June 2013: Texas Rep. Jody Laubenberg Said There Was No Need For An Exception For Rape In Abortion Ban, Because Women Can “Get Cleaned Out” By Rape Kits. During the debate over one of several of Texas state Rep. Jody Laubenberg’s anti-abortion bills, one to ban abortions after 20 weeks, another legislator asked for an exemption for women who were victims of rape. Laubenberg claimed the exemption was unnecessary, saying “In the emergency room they have what’s called rape kits where a woman can get cleaned out...The woman had five months to make that decision, at this point we are looking at a baby that is very far along in its development.” [Think Progress, 6/24/13]

June 2013: MS Gov Phil Bryant Blames Working Moms For “Mediocre” American Education System. Slate reported that when asked to explain why “American education became "so mediocre," Mississippi Gov. Phil Bryant said, "I think both parents started working. The mom got in the workplace." [Slate, 6/4/13]

June 2013: Sen. Saxby Chambliss Blames Military Rapes On "The Hormone Level Created By Nature." During a hearing on sexual assault in the military, Sen. Chambliss posited that rape in the military should be blamed on the “hormone level created by nature.” He also suggested investigating all pregnant servicewomen to determine whether or not the pregnancy resulted from consensual sex.  He also shared his opinion that the Pentagon’s decision to allow women in combat roles was only going to make the problem worse. Chambliss said, “several years ago when we had the first females go out on an aircraft carrier, when they returned to port, a significant percentage of those females were pregnant.” He continued “The young folks coming in to each of your services are anywhere from 17 to 22 or 23,” he pointed out. “Gee-whiz, the hormone level created by nature sets in place the possibility for these types of things to occur. So, we’ve got to be very careful on our side.” [Raw Story, 6/4/13]

June 2013: Rep. Marsha Blackburn: ‘Women Don’t Want Equal Pay Laws.’ Tennessee Rep. Marsha Blackburn said that women “don’t want the decisions made in Washington. They want to be able to have the power and the control and the ability to make those decisions for themselves.” Blackburn has routinely voted against equal pay laws. She voted against both the Lilly Ledbetter Fair Pay Act and the Paycheck Fairness Act in 2009. [Huffington Post, 6/2/13]


June 2013: House Passed Law Banning Abortions at 20 Weeks. On June 28, 2012 TIME reported, “In what some conservatives are calling the most important abortion measure to be considered by Congress since 2003’s partial birth abortion ban, the House today passed a bill that would make it illegal to terminate pregnancies after 20 weeks. The bill, which passed 228-196, is not expected to have an impact on federal abortion law. The Senate is unlikely to take up the bill and the White House has already threatened to veto such legislation if it ever lands on President Obama’s desk.” [TIME, 6/18/13]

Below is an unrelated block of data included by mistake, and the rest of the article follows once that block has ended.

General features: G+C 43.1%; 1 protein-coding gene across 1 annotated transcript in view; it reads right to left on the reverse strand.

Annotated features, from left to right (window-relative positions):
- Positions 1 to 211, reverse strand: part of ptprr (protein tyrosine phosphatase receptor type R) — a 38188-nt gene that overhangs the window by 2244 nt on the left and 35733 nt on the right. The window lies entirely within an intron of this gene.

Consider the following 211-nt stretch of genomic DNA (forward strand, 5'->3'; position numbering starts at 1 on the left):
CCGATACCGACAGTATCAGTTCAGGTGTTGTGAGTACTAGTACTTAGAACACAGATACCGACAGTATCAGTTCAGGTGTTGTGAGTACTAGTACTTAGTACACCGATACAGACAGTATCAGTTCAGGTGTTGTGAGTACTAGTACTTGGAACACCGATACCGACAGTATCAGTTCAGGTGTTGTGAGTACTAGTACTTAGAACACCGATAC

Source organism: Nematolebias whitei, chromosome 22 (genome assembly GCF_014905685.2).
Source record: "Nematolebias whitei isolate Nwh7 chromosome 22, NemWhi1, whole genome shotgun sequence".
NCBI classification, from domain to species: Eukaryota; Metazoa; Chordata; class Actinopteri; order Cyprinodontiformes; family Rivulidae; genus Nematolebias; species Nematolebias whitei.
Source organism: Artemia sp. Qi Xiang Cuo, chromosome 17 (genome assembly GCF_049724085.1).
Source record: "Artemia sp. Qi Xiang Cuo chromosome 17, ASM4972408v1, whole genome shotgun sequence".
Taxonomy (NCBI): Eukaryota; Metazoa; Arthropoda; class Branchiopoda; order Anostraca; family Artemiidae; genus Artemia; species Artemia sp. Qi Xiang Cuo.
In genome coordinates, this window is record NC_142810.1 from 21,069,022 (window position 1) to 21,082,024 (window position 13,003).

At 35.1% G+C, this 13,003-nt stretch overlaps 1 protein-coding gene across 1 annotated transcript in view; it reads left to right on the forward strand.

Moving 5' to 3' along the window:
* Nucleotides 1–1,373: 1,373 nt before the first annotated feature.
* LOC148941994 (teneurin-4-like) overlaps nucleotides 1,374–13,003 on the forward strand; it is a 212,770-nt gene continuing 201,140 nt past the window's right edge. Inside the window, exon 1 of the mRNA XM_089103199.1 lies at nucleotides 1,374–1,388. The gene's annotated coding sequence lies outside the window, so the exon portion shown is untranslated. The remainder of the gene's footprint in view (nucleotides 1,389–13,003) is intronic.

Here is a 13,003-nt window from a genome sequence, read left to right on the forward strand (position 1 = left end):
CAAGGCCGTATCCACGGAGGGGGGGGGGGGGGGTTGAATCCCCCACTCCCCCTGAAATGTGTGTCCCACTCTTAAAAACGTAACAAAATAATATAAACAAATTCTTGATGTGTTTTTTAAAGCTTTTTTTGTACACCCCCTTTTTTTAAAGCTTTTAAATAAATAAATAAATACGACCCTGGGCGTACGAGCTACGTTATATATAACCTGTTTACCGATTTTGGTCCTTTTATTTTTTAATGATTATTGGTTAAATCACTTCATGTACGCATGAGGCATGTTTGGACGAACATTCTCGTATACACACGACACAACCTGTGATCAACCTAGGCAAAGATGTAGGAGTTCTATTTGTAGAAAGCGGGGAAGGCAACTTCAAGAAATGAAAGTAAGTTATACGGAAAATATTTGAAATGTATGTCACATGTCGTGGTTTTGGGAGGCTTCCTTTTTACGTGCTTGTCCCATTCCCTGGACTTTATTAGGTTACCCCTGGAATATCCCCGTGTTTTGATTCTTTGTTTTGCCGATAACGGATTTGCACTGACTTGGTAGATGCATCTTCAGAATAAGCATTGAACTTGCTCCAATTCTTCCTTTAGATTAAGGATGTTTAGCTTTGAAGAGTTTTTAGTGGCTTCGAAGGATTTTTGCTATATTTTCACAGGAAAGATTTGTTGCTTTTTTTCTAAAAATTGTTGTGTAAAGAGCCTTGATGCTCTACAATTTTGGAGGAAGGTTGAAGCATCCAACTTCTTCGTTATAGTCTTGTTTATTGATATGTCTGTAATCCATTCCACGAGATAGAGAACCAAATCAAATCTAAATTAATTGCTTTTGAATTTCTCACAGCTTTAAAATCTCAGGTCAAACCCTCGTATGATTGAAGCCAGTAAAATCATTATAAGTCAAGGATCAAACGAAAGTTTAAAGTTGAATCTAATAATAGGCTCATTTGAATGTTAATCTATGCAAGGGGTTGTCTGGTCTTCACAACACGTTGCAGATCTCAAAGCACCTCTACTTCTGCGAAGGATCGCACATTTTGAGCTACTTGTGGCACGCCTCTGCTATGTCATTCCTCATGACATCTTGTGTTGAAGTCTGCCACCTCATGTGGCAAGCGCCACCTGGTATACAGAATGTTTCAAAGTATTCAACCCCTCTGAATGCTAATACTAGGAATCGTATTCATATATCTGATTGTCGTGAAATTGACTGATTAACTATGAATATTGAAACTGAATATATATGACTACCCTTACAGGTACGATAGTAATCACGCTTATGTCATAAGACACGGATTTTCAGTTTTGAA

Every Republican Present Voted Against Bringing Paycheck Fairness Act Up for a Vote. On April 11, 2013 it was reported that House Republicans had blocked a vote on the Paycheck Fairness Act, a bill that would provide help to victims of wage discrimination on the basis of sex. “House GOP leadership is not likely to bring the Paycheck Fairness Act up for a vote any time soon, but House Democrats used a procedural move to force them to go on record opposing the bill on Thursday.” The report continued, “Every Republican that was present for the vote on Thursday voted against the motion to bring the bill up for a vote.” [Huffington Post, 4/11/13]

GOP Reintroduced Failed Legislation Aimed to Attract Women but in Reality it Would Harm Female Workers. In April 2013, Republicans introduced the Working Families Flexibility Act. “The Working Families Flexibility Act of 2013 reincarnates a proposal that has been introduced several times since 1997. Previous versions – under such names as the Work and Family Integration Act, the Family Friendly Workplace Act, the Family Time Flexibility Act and the Family Time and Workplace Flexibility Act – have failed to become law.”  The bill, introduced by Rep. Martha Roby, is part of the “Make Life Work” campaign led by Majority Leader Eric Cantor to appeal to women and families. However, the National Women’s Law Center argued that the bill could give employers the opportunity to coerce employees into accepting comp-time instead of overtime pay, and that that practice could lead to yet another form of unchecked wage theft. [NWLC, 4/16/13; Huffington Post, 11/7/12; Growth & Opportunity Project, 2013; Huffington Post, 4/10/13] [Kansas City Star, 4/11/13]

  • Bill Could Leave Low Wage Workers Even More Vulnerable. Many low-wage earners, who are typically less likely to negotiate contracts, could view comp-time as a non-negotiable term of employment. Many  low-wage workers are already facing struggles with being paid the legally required overtime rate, and few can afford to challenge these conditions in court. [NWLC, accessed 4/30/13]
  • Women Are Nearly Two-Thirds of Minimum Wage Workers. The effects on low wage earners would hit women especially hard, as women make up two-thirds of minimum wage earners. [NWLC, accessed 4/30/13]


Abortion Restrictions: By the Numbers

  • 41: The number of states that have enacted abortion restrictions at different stages of pregnancy
  • 12: The number of states that have enacted abortion restrictions that challenge Roe v. Wade
    • North Dakota: Bans abortions as early as 6 weeks after the woman’s last menstrual period
    • Arkansas: Bans abortions at 12 weeks of pregnancy
    • Arizona and North Carolina: Bans abortions once 20 weeks have passed since the woman’s last menstrual period, or 18 weeks after fertilization
    • Alabama, Georgia, Idaho, Indiana, Kansas, Louisiana, Nebraska and Oklahoma: Since 2010, these states have banned abortions at 22 weeks
  • 14: The number of states in which legislators introduced provisions to ban abortion prior to viability during the first three months of 2013
  • 694: The number of bills introduced related to reproductive health and rights in the first three months of 2013—47% of which sought to restrict access to abortion.
  • 26: The number of states that require a woman seeking an abortion to wait a specified period of time. Nine states have laws the effectively require women to make two separate trips to obtain the procedure.

[New York Times, 6/17/13; Guttmacher, accessed 6/19/13]